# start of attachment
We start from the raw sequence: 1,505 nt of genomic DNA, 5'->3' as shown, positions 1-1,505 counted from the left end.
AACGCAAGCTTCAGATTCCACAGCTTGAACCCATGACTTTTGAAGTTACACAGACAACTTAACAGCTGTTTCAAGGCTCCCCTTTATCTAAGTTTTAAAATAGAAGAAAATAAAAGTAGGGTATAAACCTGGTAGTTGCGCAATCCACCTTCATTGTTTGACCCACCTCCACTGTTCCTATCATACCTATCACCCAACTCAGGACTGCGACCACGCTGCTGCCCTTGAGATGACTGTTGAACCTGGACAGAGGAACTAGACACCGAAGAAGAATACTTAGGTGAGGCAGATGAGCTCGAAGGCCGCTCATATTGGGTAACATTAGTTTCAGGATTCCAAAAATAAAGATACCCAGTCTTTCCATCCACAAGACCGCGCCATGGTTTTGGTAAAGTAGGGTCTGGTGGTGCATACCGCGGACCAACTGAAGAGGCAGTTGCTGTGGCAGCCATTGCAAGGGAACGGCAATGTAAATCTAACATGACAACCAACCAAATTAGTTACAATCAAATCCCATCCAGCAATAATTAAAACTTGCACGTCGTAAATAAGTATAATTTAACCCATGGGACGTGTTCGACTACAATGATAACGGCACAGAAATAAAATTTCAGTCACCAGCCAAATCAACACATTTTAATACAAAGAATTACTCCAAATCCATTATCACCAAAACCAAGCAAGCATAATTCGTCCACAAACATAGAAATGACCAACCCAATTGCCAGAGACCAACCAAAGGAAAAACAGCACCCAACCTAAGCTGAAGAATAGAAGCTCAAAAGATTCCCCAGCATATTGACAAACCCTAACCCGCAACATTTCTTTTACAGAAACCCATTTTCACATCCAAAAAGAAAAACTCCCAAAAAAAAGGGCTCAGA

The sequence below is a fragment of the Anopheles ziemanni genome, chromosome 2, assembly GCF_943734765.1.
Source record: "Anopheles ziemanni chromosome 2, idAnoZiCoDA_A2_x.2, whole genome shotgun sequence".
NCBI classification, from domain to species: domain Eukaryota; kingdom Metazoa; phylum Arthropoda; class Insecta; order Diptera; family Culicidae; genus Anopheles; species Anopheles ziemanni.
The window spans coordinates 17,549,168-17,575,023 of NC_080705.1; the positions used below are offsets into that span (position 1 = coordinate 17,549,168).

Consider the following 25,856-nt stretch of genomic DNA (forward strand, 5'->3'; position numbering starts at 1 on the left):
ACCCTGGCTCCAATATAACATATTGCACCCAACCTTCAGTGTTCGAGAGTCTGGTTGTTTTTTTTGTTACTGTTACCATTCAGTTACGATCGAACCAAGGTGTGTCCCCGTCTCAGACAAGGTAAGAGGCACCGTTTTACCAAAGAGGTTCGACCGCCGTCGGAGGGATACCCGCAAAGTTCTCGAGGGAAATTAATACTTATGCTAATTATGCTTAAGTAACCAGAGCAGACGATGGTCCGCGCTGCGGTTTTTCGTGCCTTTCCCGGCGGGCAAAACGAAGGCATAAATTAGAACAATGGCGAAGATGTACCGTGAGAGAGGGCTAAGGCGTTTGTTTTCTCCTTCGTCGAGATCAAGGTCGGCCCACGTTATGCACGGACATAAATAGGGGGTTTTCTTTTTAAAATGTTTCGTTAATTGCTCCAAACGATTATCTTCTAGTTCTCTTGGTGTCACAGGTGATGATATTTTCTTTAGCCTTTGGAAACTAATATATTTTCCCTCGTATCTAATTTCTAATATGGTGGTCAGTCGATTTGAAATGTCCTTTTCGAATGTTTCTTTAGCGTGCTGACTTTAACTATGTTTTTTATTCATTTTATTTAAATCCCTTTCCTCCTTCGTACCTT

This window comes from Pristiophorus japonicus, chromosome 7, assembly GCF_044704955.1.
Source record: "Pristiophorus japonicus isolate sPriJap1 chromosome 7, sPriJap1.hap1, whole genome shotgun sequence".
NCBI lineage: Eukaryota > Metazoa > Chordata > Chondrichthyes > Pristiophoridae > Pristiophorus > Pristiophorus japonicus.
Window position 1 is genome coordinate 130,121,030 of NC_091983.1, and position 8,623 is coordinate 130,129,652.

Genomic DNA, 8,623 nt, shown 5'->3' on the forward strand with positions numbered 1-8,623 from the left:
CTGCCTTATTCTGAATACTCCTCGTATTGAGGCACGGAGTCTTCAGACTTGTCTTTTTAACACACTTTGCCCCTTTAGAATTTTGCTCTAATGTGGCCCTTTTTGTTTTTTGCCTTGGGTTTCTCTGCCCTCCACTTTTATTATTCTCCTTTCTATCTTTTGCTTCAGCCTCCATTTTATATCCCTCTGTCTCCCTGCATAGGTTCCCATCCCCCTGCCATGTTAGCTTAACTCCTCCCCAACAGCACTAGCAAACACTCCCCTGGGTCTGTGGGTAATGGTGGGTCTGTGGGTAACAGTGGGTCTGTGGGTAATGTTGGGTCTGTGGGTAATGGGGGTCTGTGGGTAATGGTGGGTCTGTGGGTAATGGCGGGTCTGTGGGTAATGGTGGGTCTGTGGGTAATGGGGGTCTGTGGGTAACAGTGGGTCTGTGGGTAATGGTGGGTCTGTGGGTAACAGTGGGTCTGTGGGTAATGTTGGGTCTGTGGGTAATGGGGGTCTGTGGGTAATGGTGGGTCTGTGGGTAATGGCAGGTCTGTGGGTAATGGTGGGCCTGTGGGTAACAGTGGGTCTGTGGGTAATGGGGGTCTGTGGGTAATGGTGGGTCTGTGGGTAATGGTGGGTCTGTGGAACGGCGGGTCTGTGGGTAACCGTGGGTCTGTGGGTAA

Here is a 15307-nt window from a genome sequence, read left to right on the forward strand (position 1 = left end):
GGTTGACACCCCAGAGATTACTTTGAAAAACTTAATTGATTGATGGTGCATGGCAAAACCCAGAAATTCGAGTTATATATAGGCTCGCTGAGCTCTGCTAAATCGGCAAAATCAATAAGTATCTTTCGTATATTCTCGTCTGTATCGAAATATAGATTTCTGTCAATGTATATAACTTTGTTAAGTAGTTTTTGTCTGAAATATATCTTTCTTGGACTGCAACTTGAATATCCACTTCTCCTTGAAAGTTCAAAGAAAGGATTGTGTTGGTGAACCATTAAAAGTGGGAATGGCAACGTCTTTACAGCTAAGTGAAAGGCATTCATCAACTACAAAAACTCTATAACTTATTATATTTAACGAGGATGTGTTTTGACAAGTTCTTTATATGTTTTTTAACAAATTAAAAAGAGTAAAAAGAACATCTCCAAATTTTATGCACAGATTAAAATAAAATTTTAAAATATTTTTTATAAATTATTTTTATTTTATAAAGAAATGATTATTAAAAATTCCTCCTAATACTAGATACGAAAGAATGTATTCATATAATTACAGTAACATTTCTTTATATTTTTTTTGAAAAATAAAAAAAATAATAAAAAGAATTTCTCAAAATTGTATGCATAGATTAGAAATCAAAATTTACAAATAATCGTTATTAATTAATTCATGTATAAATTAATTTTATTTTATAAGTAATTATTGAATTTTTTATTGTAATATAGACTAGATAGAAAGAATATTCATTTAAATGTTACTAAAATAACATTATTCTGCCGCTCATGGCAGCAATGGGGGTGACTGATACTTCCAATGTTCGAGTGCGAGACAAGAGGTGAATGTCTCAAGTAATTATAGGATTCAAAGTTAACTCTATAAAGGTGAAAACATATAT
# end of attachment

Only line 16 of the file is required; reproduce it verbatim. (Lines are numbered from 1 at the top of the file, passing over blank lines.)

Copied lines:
GGTTGACACCCCAGAGATTACTTTGAAAAACTTAATTGATTGATGGTGCATGGCAAAACCCAGAAATTCGAGTTATATATAGGCTCGCTGAGCTCTGCTAAATCGGCAAAATCAATAAGTATCTTTCGTATATTCTCGTCTGTATCGAAATATAGATTTCTGTCAATGTATATAACTTTGTTAAGTAGTTTTTGTCTGAAATATATCTTTCTTGGACTGCAACTTGAATATCCACTTCTCCTTGAAAGTTCAAAGAAAGGATTGTGTTGGTGAACCATTAAAAGTGGGAATGGCAACGTCTTTACAGCTAAGTGAAAGGCATTCATCAACTACAAAAACTCTATAACTTATTATATTTAACGAGGATGTGTTTTGACAAGTTCTTTATATGTTTTTTAACAAATTAAAAAGAGTAAAAAGAACATCTCCAAATTTTATGCACAGATTAAAATAAAATTTTAAAATATTTTTTATAAATTATTTTTATTTTATAAAGAAATGATTATTAAAAATTCCTCCTAATACTAGATACGAAAGAATGTATTCATATAATTACAGTAACATTTCTTTATATTTTTTTTGAAAAATAAAAAAAATAATAAAAAGAATTTCTCAAAATTGTATGCATAGATTAGAAATCAAAATTTACAAATAATCGTTATTAATTAATTCATGTATAAATTAATTTTATTTTATAAGTAATTATTGAATTTTTTATTGTAATATAGACTAGATAGAAAGAATATTCATTTAAATGTTACTAAAATAACATTATTCTGCCGCTCATGGCAGCAATGGGGGTGACTGATACTTCCAATGTTCGAGTGCGAGACAAGAGGTGAATGTCTCAAGTAATTATAGGATTCAAAGTTAACTCTATAAAGGTGAAAACATATAT